Devices designed for intravitreal injections in humans such as the InVitrea or the Doi-Uematsu Intravitreal Injection Guide have been shown to prevent damage to the retina and lens. They stabilize both the eyeball and the needle and make the procedure easier and safer owing to the reduced number of procedural steps required [11-13]. Further benefits include a statistically significant reduction in pain perception, shortened procedure time, cost savings and standardization of needle-penetration-point .
While Miura, et al. used the instrument designed for humans in a preclinical study with rabbits, a device specifically designed for the anatomy of the rabbit (taking into consideration the large lens and small pars plana) does not yet exist to the author’s knowledge . In the pre-clinical setting a device with the properties mentioned above could offer considerable 3Rs benefits: More consistent results could lead to a reduction of animal numbers needed to support pharmacokinetic studies. Any reduction in pain perception would lead to a refinement of the procedure for the animal. Standardization of the location of drug deposition, the needle-penetration-point and a reduced risk of damage to the lens would improve data quality. Additionally, a device to guide intravitreal injections could potentially allow less experienced staff to perform standardized injections. This would be especially valuable in an early discovery or academic setting where intravitreal injections are not performed routinely, or where intravitreal injections are new to the group and access to experienced ophthalmic surgeons is limited.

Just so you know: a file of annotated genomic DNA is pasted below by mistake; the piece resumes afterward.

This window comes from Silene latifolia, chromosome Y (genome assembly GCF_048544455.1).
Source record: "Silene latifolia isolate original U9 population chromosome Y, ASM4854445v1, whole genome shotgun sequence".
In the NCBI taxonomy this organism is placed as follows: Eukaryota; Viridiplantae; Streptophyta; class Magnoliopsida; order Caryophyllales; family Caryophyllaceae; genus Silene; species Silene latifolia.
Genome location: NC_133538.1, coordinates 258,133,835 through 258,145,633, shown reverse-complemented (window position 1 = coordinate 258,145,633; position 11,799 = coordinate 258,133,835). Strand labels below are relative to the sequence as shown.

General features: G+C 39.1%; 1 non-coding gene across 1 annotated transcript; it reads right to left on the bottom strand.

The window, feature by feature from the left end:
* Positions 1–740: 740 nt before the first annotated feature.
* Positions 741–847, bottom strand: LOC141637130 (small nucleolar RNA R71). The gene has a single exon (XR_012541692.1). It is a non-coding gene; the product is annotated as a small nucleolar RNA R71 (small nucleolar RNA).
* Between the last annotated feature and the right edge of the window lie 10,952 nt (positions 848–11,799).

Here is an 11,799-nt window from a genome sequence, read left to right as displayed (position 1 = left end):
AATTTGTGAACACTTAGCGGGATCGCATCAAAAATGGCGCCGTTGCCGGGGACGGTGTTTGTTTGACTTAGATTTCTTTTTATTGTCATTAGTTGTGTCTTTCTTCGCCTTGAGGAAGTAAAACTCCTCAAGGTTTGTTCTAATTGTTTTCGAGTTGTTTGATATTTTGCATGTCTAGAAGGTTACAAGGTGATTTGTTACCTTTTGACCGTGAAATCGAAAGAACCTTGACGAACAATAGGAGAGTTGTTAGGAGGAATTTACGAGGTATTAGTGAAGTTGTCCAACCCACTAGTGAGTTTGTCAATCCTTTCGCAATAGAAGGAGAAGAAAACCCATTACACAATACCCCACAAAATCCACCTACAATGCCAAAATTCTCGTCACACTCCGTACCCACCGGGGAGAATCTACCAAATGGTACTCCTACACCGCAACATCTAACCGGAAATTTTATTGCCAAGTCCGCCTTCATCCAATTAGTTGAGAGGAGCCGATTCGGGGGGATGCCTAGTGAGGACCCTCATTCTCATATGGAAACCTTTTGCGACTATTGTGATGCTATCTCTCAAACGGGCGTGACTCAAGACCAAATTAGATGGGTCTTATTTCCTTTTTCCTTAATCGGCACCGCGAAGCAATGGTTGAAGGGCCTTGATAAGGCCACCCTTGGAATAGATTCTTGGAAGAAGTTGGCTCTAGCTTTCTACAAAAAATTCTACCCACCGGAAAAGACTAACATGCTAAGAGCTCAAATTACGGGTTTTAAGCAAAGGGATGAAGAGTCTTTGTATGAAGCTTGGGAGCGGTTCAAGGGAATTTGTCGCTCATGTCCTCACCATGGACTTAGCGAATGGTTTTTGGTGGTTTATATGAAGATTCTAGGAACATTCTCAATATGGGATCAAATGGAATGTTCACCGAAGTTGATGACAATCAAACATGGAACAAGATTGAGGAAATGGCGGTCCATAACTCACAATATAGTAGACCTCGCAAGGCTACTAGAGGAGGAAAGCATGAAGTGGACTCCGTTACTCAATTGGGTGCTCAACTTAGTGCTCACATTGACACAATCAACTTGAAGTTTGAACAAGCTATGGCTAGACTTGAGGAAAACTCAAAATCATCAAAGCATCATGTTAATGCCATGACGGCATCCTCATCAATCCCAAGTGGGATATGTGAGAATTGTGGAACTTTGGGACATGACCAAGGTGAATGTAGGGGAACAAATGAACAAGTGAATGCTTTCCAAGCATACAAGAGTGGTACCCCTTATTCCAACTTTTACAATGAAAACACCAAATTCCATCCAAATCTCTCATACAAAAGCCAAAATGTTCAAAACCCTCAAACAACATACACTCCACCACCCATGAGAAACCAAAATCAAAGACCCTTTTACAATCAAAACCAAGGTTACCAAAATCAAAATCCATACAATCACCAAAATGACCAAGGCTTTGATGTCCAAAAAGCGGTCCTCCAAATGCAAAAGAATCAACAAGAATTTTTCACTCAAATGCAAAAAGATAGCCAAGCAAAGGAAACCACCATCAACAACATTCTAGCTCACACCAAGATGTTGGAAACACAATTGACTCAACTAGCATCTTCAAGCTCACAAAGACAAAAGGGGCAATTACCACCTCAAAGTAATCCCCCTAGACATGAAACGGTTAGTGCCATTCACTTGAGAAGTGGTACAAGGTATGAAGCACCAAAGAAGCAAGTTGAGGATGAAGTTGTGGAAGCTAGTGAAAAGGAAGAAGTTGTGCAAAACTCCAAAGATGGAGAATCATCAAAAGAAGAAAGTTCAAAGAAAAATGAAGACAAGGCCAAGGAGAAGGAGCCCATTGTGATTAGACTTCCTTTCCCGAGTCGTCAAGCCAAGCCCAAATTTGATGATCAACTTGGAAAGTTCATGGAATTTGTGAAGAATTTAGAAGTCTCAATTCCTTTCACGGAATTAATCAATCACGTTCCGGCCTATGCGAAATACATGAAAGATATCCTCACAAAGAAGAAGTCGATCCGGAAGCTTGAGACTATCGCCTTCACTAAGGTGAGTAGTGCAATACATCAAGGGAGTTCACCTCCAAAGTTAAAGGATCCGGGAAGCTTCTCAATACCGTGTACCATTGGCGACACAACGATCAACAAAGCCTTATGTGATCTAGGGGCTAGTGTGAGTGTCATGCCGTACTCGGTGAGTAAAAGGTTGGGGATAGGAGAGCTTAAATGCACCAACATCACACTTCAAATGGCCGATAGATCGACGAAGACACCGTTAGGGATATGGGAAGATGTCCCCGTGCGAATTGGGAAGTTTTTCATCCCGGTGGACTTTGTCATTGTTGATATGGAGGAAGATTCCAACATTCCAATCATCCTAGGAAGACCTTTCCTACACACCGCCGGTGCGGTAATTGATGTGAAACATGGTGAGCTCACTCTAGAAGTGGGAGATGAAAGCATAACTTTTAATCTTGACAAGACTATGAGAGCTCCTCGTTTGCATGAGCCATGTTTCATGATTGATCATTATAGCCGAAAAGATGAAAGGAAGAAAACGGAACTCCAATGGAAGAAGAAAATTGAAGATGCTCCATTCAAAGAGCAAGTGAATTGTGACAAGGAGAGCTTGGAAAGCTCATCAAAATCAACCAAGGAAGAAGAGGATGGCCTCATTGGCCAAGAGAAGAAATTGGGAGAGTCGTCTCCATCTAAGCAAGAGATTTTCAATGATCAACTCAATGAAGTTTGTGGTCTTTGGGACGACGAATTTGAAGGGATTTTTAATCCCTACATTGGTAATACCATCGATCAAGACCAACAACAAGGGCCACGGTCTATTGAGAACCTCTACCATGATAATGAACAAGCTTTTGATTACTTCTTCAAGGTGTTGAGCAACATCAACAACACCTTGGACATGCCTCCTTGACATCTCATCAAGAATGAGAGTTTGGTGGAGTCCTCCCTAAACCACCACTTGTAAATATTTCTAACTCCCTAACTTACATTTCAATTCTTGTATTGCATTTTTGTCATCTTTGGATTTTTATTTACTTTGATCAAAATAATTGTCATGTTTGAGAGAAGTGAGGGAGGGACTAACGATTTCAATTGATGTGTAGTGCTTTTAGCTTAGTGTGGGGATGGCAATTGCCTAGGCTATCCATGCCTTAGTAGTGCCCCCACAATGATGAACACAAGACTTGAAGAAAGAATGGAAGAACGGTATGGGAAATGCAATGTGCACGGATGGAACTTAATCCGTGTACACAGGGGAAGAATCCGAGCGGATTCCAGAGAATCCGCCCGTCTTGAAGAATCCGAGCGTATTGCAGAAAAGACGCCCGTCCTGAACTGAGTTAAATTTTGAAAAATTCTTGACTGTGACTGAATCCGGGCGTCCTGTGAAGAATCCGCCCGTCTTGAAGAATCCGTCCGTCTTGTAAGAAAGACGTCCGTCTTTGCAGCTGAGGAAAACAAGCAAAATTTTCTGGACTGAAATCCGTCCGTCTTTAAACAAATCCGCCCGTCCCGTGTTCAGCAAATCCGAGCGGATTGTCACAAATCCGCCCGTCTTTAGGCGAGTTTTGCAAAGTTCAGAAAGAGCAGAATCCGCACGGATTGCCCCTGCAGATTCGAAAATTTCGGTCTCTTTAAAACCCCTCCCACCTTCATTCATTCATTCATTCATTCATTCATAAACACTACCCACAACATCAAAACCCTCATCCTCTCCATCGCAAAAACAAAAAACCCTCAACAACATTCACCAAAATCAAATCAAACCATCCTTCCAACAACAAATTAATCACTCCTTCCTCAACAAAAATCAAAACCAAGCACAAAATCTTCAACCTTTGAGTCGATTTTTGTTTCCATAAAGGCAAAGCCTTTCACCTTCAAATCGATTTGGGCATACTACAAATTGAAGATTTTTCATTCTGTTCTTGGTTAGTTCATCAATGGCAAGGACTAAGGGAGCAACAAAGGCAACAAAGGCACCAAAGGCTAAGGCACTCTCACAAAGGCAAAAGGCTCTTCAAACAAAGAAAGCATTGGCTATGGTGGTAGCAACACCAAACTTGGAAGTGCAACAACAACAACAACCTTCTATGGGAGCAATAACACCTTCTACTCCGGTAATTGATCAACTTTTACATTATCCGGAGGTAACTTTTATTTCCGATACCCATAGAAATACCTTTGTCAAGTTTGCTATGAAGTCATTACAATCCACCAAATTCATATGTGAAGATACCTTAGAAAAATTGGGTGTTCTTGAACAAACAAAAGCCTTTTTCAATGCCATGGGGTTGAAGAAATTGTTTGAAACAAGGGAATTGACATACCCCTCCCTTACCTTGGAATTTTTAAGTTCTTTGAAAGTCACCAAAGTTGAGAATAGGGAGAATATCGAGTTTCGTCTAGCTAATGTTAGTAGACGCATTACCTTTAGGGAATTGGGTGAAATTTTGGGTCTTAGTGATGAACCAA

The purpose of this study was therefore to design and develop a device specifically designed for the anatomy of the rabbit eye which facilitates intravitreal injections in this species.
We hypothesized that - by fixating the needle to enter the eye to a predetermined depth, angle and needle-penetration-point - use of the device would lead to increased consistency regarding the location of drug deposition and needle-penetration-point. We further hypothesised that the device would enable novice operators to achieve comparable results to an experienced operator.